The Centers for Disease Control and Prevention (CDC), defines a concussion as, “a type of traumatic brain injury-or TBI-caused by a bump, blow, or jolt to the head or a hit to the body that causes the head and brain to move rapidly back and forth.” Some symptoms such as loss of consciousness may be seen immediately, while other symptoms may be subtle and appear over time.
Concussions can be life-threatening for persons of all ages, but for small children and older adults, even more serious complications can occur. Thus, watching for subtle signs of a concussion and seeking emergency care are extremely important. The CDC strongly suggests that you immediately call 911 if you are with a person exhibiting the following after a head injury:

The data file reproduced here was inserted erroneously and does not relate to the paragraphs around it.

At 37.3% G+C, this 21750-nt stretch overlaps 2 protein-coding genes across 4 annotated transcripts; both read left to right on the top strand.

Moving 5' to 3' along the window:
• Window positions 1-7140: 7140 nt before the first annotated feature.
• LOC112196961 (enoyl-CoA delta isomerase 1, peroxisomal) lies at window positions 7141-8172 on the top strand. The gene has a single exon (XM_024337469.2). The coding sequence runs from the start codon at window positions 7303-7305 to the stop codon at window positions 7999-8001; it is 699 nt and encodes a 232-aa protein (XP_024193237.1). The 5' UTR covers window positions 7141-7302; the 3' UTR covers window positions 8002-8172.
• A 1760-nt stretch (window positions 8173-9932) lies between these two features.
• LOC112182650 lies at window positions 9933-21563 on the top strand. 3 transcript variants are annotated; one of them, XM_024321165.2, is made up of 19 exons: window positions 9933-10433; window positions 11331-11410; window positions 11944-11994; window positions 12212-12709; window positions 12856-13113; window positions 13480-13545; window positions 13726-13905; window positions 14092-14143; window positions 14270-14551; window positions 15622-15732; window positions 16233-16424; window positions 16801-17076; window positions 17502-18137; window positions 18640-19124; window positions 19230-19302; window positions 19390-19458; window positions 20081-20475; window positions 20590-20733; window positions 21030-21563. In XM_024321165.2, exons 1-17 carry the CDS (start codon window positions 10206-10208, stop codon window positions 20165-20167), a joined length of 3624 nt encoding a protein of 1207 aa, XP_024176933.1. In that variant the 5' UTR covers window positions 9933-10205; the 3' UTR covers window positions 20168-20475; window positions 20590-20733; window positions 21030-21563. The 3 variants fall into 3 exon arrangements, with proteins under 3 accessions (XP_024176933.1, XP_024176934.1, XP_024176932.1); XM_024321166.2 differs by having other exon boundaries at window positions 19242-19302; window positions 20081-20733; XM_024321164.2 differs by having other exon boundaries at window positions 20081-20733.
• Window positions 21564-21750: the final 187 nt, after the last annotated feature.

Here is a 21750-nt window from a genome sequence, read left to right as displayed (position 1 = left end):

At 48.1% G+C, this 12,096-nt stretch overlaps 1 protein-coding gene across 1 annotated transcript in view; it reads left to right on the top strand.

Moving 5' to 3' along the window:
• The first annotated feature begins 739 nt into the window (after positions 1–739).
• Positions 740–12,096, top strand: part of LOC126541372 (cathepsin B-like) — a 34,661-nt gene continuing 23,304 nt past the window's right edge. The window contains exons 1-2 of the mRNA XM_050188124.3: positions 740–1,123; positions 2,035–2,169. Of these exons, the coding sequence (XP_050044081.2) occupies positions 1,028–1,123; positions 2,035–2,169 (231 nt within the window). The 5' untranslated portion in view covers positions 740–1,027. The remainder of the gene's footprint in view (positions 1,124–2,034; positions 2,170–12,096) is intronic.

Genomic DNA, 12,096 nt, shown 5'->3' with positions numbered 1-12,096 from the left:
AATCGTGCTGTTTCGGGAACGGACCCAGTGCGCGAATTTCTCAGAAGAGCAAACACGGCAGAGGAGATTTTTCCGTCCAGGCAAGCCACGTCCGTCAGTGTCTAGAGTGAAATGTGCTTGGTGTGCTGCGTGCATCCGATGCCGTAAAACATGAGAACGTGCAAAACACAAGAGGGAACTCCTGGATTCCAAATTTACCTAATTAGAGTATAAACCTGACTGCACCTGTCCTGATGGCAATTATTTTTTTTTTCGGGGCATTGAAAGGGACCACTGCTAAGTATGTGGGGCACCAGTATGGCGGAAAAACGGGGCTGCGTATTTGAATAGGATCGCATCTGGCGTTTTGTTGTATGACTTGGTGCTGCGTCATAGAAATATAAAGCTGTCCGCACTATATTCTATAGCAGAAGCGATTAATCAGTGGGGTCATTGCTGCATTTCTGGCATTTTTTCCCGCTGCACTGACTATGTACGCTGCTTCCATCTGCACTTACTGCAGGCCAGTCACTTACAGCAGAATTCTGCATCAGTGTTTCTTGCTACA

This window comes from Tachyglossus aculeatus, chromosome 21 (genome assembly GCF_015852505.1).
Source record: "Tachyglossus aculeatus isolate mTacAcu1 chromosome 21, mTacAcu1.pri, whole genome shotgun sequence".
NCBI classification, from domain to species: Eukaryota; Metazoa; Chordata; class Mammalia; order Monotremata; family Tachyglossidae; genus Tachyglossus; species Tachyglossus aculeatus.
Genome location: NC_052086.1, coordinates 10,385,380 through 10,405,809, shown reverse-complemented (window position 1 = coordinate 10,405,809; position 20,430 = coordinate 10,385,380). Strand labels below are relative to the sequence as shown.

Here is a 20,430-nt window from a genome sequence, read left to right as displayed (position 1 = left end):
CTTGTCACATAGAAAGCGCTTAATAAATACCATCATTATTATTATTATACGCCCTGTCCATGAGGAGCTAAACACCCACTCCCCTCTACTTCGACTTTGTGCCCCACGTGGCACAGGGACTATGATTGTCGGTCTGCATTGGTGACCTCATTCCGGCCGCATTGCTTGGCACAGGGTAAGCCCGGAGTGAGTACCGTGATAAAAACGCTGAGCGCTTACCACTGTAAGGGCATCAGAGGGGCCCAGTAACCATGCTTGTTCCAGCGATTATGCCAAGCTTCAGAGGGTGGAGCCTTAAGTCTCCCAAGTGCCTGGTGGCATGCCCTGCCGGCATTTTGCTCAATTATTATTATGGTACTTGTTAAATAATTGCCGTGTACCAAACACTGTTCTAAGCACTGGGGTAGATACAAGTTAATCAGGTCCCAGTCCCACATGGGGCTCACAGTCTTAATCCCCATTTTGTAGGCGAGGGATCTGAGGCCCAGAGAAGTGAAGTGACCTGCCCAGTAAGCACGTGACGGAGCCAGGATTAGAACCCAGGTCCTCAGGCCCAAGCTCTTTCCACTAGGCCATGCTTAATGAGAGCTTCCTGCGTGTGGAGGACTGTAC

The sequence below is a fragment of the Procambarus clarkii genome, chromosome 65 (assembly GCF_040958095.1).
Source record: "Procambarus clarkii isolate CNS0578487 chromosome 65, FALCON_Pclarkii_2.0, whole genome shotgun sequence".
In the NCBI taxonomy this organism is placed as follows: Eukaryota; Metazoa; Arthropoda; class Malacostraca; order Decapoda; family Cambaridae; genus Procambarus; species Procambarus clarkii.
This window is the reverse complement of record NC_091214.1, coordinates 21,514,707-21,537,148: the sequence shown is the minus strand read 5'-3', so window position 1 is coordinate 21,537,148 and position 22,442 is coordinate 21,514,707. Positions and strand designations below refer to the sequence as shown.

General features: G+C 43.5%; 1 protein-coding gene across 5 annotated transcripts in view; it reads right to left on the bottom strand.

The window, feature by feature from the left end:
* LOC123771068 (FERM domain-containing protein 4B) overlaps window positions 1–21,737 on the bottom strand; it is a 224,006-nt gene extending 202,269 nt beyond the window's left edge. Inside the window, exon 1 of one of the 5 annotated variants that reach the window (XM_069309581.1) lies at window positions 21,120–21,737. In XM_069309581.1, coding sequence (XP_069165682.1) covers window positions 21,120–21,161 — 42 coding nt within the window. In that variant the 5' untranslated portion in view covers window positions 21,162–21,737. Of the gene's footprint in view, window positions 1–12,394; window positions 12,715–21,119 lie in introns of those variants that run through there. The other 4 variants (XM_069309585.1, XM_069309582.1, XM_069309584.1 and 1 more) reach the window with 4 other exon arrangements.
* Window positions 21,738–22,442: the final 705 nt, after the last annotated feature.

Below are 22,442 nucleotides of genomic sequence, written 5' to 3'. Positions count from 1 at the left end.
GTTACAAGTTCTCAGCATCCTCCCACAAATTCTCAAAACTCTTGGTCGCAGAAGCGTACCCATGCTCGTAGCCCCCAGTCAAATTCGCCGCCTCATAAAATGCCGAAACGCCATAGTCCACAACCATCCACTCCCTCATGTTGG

- One pupil larger than the other
- Drowsy and unable to stay awake
- An unbearable headache that does not go away
- Slurred speech, weakness, numbness, or slowed coordination.
- Repeated vomiting or nausea, convulsions or seizures.
- Unusual behaviors, increased confusion, restlessness, or agitation.
- Loss of consciousness, if even for a brief time.